NASA has released new pictures captured by the Perseverance rover after its dramatic touchdown on Mars.
At a news conference, one of the engineers involved with the ambitious voyage said: “This really is the surface of an alien world – and we’ve just arrived.”
A dramatic panoramic image was also shared on the mission’s official Twitter page, along with the caption: “Landing on Mars is a rush of tension, drama, and noise. Then, when the dust clears: tranquility and grandeur.”
More than 30GB of information has already been collected from the rover – along with 23,000 images as the vehicle descended down to the surface.
Matt Wallace, Perseverance’s deputy project manager, revealed that he got the idea for the sophisticated camera system after buying his gymnast data a sports camera and a harness.
“I don’t know about you, but I can’t do a backflip. But when she showed me the video – and I watched that camera pan up to the ceiling and the room go upside down and somehow right itself as she landed on her feet – I felt for a moment that I had a glimpse into what it would be like if I could do a backflip.”
He added: “It is unlikely at this point in my career that I will pilot a spacecraft down to the surface of Mars. But when you see this imagery, I think you will feel like you are getting a glimpse into what it would be like to land successfully in Jezero Crater with Perseverance.”
The never-before-seen photos and footage comes days after the US space agency shared colour pictures of the robot’s landing – breathtaking images that will go down in history with the likes of Neil Armstrong and Buzz Aldrin on the moon.
Last Thursday’s touchdown was the culmination of a seven-month journey through space and a “perilous” seven minutes where controllers looked on as the rover entered Mars’ atmosphere at 12,100mph and hurtled towards the ground.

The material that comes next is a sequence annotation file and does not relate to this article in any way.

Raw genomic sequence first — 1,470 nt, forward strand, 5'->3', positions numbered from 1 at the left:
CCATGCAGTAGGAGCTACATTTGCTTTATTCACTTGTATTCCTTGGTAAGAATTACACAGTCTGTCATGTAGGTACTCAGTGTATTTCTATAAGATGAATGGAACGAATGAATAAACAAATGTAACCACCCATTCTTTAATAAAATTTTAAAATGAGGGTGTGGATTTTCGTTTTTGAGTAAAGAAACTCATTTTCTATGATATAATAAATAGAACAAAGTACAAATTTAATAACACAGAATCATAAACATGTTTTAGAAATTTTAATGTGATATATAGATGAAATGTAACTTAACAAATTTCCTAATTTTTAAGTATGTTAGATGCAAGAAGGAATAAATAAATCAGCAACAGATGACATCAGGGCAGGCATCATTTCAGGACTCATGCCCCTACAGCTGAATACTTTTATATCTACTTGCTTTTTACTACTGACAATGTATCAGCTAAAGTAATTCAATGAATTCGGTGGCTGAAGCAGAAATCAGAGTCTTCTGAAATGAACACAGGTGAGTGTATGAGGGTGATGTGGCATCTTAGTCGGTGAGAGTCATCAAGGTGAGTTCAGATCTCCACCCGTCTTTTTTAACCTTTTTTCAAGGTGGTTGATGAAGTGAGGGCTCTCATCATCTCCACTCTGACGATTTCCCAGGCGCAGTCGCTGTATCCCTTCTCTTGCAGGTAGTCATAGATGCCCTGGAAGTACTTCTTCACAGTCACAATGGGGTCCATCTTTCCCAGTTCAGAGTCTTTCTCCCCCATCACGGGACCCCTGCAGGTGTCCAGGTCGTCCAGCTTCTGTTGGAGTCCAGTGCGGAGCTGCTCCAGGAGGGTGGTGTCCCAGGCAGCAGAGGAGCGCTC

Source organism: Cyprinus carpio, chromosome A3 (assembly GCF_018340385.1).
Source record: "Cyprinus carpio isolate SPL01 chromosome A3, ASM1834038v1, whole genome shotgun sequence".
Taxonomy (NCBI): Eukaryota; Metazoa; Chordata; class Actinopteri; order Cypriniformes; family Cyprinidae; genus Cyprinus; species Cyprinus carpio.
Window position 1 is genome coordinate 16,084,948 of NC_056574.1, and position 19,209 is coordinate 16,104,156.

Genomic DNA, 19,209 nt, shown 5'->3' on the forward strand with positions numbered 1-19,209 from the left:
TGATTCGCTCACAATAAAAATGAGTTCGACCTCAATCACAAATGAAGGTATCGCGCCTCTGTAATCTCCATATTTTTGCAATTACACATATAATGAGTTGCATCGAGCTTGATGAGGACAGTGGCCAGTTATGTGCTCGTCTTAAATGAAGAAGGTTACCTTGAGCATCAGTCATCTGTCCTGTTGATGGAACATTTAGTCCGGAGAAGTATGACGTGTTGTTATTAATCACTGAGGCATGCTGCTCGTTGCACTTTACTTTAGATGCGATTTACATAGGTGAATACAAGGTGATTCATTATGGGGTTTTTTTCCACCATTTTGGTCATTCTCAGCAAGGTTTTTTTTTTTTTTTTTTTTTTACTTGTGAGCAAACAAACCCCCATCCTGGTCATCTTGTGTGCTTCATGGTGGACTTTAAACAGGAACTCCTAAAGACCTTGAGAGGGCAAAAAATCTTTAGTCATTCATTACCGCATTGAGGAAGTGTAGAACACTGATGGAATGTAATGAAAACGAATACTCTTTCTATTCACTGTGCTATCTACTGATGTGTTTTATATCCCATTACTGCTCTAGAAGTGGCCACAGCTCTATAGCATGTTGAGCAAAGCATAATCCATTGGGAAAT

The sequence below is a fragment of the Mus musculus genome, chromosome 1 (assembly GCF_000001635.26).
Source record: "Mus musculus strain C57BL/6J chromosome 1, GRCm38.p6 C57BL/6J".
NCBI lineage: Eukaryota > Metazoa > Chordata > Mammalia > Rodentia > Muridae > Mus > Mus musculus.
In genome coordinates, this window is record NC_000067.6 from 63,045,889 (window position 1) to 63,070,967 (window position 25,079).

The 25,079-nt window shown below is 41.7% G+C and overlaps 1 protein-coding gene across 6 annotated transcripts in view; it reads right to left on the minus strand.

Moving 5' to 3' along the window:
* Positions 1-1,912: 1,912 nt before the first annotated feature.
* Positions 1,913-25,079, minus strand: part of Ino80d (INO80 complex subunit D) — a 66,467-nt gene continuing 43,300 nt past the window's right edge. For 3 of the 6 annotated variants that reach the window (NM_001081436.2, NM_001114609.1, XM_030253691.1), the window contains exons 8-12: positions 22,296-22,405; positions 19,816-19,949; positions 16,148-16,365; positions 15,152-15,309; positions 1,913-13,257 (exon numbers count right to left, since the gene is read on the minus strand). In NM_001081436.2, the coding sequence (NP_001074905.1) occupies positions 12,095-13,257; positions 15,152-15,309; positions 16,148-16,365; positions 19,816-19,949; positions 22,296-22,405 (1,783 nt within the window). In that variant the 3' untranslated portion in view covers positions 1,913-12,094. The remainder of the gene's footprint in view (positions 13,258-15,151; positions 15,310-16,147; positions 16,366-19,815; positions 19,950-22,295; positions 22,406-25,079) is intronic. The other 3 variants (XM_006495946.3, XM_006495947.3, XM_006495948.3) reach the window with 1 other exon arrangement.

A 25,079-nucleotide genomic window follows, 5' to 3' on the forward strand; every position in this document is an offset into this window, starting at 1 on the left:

It took 11 minutes for news of the safe landing to reach the control room in Pasadena, California, as radio signals travelled 33.9 million miles to Earth at the speed of light.
NASA chose to land Perseverance near an ancient river delta and former lake known as the Jezero Crater, where it will drill deep down into the sediment of where water once flowed, collecting material that may hold signs of life.
The £1.9bn effort has already achieved much more than most, given how approximately half of all mankind’s missions to Mars have failed.
Perseverance carries more cameras with it than any other interplanetary mission in history – 19 to be exact – enabling us to appreciate the Martian landscape like never before.
The rover is also kitted out with a navigation system to help it avoid dangerous boulders and ravines, a range of scientific instruments for performing experiments, and a miniature helicopter that will become the first rotorcraft to fly on another planet.
But the carefully selected samples of rock and soil won’t be analysed immediately. Instead, they will be sealed in tubes and left in a well-identified place on the surface for a future mission to collect.
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